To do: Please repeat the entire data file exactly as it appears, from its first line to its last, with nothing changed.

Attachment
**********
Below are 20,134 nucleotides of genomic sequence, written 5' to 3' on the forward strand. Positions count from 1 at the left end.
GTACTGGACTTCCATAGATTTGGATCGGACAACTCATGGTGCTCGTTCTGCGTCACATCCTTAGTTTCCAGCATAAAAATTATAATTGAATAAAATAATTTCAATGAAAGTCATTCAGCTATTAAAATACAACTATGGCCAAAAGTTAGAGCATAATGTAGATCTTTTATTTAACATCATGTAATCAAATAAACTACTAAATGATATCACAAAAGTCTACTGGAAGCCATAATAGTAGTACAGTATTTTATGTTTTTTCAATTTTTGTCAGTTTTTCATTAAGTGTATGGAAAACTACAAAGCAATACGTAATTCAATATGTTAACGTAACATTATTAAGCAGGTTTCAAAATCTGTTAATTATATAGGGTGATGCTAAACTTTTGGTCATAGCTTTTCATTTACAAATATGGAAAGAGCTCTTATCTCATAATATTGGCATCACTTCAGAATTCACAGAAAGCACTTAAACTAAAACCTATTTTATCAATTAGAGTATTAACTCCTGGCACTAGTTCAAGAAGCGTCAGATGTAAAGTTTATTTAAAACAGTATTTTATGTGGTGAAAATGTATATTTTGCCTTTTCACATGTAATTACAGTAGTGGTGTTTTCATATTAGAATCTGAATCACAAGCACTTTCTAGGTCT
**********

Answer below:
Below are 20,134 nucleotides of genomic sequence, written 5' to 3' on the forward strand. Positions count from 1 at the left end.
GTACTGGACTTCCATAGATTTGGATCGGACAACTCATGGTGCTCGTTCTGCGTCACATCCTTAGTTTCCAGCATAAAAATTATAATTGAATAAAATAATTTCAATGAAAGTCATTCAGCTATTAAAATACAACTATGGCCAAAAGTTAGAGCATAATGTAGATCTTTTATTTAACATCATGTAATCAAATAAACTACTAAATGATATCACAAAAGTCTACTGGAAGCCATAATAGTAGTACAGTATTTTATGTTTTTTCAATTTTTGTCAGTTTTTCATTAAGTGTATGGAAAACTACAAAGCAATACGTAATTCAATATGTTAACGTAACATTATTAAGCAGGTTTCAAAATCTGTTAATTATATAGGGTGATGCTAAACTTTTGGTCATAGCTTTTCATTTACAAATATGGAAAGAGCTCTTATCTCATAATATTGGCATCACTTCAGAATTCACAGAAAGCACTTAAACTAAAACCTATTTTATCAATTAGAGTATTAACTCCTGGCACTAGTTCAAGAAGCGTCAGATGTAAAGTTTATTTAAAACAGTATTTTATGTGGTGAAAATGTATATTTTGCCTTTTCACATGTAATTACAGTAGTGGTGTTTTCATATTAGAATCTGAATCACAAGCACTTTCTAGGTCT